Wednesday, August 28, 2013


Recently, I visited the village of Minori, a few picturesque bays along the Coast from Amalfi. I went to have a hair cut, but took the open-topped tourist bus to get there. Only €3 - a bargain, for the view and the breeze in your (yet to be made perfect) hair. I enjoyed my mini-visit to Minori very much, and sat down to write this blog post about it -- and found that on that very day The Telegraph in London had a story on Minori - it seems that it's the home town of UK-Italian celeb-chef Gennaro Contaldo. He waxes lyrical on the beach and the mountains, and gives some recommendations for eateries.

One of the the things I like about Minori - strangely, Gennaro doesn't mention this - is the name of its patron saint: Saint Trofimena. The story I heard was that an effigy of the Saint was washed up on the beach at Minori, and that's why the town adopted her. Wiki gives an enhanced version:  "Saint Trofimena was a young Sicilian martyr whose bones were found on Minori's beach and carried by a small herd of white heifer to the area where locals built temple to honour the martyr."

Santa Trofimena's Basilica

Inside the Basilica.
A quiet doorway in Minori.

Santa Trofimina and the beach crowd.
Whether it was her bones or an effigy, Minori does have a large and sumptuous Basilica dedicated to Saint Trofimena (where there are some of her relics), and a statue of her on a tall column on the beachfront. The history of Saint Trofimena is rather convoluted and exists in a few versions, but generally its agreed that her family forced her to marry, while she wanted to become a nun - very sadly, she became an early version of an honour killing. Having washed up on the shores of Minori, she was a popular saint along the Coast, since for a while she was the only one for whom the Amalfitani had any actual relics. These were stolen, recovered, lost, and re-found:
Today, Trofimena's relics are housed in the basilica in Minori. A medieval church was built around c.700 on the original basement of an ancient Roman church; was remodelled in the 12th century; and this was superseded by a complete rebuilding in the 18th century. In the crypt of the Basilica, on the main altar, the remains of Santa Trofimena are kept in an alabaster urn designed by the sculptor Gennaro Ragazzino in 1722. (source)
But I digress. Minori is a small but delightful village, clustered around the River La Rheggina,  for which the ancient Latin name was Rheggina Minor - hence the village's name 'Minori'. Further along is the somewhat larger village, distinguished from its smaller neighbour by the name 'Maiori'. Minori was, like Amalfi, a paper-producing town in medieval times, and its river is now covered for much of its course through the town, like Amalfi's - Corso Vittorio Emanuele marks the old river course.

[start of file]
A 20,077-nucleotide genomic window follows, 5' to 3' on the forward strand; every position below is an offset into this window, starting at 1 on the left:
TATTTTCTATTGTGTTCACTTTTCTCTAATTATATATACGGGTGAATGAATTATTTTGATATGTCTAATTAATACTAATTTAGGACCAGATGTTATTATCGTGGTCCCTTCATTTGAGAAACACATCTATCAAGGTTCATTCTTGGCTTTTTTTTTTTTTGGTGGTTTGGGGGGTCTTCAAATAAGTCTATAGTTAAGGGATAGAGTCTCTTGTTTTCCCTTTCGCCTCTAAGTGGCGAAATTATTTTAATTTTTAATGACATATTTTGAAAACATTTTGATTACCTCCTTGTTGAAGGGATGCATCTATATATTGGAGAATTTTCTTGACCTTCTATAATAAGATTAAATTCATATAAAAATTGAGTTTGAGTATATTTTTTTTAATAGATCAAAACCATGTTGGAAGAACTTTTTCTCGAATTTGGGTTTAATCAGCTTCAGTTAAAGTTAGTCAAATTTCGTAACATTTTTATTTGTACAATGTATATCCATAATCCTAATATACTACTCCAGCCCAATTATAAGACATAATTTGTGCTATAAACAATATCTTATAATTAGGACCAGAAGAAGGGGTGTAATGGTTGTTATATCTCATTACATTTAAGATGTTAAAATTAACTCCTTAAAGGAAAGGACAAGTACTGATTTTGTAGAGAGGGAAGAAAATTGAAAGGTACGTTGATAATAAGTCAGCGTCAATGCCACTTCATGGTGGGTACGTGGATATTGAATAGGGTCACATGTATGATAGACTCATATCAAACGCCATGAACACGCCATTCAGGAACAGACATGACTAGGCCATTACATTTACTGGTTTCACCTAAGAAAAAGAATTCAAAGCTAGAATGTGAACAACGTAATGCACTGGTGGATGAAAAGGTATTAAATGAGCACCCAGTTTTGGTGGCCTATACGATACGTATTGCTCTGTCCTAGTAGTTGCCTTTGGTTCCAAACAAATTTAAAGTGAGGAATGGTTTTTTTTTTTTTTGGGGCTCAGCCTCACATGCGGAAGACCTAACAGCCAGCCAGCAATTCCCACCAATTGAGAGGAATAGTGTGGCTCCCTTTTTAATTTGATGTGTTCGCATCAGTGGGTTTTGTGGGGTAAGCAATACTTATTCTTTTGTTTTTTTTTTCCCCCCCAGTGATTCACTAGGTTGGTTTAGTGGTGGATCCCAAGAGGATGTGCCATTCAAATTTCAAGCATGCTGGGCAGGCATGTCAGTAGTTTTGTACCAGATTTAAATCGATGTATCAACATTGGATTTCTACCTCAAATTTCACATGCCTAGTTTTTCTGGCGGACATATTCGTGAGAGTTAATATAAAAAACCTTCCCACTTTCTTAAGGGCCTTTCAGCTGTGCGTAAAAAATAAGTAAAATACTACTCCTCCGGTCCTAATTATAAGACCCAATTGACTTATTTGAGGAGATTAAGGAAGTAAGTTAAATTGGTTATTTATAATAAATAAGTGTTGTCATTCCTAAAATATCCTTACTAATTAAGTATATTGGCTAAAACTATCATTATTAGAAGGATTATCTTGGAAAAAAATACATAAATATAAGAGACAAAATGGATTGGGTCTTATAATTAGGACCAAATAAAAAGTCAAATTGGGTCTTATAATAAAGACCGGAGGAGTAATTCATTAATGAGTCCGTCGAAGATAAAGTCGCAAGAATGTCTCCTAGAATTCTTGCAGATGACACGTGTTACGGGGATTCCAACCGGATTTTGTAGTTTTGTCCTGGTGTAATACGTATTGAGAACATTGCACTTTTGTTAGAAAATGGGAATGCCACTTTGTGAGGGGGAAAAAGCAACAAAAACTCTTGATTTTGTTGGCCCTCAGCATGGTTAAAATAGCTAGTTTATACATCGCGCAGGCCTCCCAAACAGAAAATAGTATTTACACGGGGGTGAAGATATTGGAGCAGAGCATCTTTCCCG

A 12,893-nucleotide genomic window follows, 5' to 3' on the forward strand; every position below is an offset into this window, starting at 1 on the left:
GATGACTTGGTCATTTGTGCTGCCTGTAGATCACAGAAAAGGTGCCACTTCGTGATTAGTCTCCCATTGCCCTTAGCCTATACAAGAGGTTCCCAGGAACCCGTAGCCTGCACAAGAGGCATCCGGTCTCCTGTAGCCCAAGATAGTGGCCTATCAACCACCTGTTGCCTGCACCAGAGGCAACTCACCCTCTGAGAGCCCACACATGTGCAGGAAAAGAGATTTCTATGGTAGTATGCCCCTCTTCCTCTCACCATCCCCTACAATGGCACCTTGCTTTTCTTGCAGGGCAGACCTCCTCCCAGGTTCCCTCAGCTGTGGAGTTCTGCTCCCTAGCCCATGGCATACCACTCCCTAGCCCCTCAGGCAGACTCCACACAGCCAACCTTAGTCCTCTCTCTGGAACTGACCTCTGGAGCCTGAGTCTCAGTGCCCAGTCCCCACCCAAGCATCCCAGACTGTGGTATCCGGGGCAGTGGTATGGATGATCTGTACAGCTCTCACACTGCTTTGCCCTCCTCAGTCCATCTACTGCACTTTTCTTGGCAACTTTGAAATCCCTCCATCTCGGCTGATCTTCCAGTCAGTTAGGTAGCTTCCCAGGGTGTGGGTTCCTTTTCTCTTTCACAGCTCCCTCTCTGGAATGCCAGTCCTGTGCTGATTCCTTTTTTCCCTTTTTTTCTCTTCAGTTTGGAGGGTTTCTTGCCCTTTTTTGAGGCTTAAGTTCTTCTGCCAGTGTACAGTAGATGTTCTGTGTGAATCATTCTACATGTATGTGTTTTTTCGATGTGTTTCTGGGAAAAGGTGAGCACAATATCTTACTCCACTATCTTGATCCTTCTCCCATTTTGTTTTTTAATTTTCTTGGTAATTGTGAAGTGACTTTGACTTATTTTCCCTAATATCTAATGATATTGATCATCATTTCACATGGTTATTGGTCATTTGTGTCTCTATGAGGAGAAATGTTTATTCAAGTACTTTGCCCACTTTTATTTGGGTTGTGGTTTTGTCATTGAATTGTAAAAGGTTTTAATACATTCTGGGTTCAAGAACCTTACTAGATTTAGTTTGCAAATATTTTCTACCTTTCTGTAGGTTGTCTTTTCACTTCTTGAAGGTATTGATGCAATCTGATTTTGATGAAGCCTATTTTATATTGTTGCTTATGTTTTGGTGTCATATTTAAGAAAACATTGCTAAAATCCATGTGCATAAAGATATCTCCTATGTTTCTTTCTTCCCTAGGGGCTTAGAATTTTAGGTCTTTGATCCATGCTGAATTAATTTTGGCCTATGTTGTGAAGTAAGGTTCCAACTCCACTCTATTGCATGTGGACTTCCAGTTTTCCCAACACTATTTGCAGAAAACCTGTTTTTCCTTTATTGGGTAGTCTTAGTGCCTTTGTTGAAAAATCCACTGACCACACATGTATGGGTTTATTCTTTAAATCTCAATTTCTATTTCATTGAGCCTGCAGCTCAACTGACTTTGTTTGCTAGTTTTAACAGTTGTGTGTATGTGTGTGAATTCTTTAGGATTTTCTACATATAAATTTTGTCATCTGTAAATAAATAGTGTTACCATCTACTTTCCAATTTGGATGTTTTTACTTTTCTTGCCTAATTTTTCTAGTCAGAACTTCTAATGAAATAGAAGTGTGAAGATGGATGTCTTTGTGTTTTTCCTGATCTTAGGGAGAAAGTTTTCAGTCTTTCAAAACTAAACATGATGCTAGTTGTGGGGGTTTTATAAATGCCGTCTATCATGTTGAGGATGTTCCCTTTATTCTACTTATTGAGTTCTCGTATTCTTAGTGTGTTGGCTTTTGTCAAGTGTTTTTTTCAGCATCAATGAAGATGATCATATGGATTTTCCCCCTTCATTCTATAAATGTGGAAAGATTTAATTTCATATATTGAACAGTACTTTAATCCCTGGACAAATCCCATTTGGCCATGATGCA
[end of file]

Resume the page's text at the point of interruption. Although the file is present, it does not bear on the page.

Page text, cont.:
Café with the locals in Minori.
Minori also boasts a reasonably well-preserved Roman villa, the Villa Romana -- the Romans liked to build swanky summer houses along the Amalfi Coast, though most were lost when Vesuvio erupted.

The hair-dressing excursion having been successfully completed, I enjoyed lunch along Corso Vittorio Emanuele at the pretty Ristorante Giardiniello - here Gennaro Contaldo and I have a meeting of the minds. Check out their website, if only for the passionate description of their little town:
Minori, Ancient Rheginna Minor, city of taste, is a small casket keeper of art, history, archeology and gastronomic traditions. In the maze of narrow streets the scent of earth and sea. At the Giardiniello restaurant, since 1955, thanks to the Di Bianco family that runs it with care, is always ready for the old recipe of Minori housewives. In the gorgeous garden, the triumph of the tastes of the sea of the Amalfi Coast, in the cool wine cellar prestigious regional and national labels.
La Giardiniello.
Excellent ravioli.

Under the pretty pergola: Ristorante Giardiniello.
Minori boasts quite a wide, open stretch of beach, and in the time of the Amalfi Maritime Republic it was a boat-building centre for the merchants of Amalfi. Today it's a pleasure lido for visitors and locals, dotted with colourful umbrellas and cafés along the esplanade.

The beach: Minori.
Local ceramics.
The view from the excellent bus.
Yes, I enjoyed my short visit to Minori. Then it was back on the open-top bus to listen to the music of Eddie Oliva, a local Amalfitano whose music the bus company thoughtfully provides as its passengers enjoy the coast breeze in their newly-primped hair.

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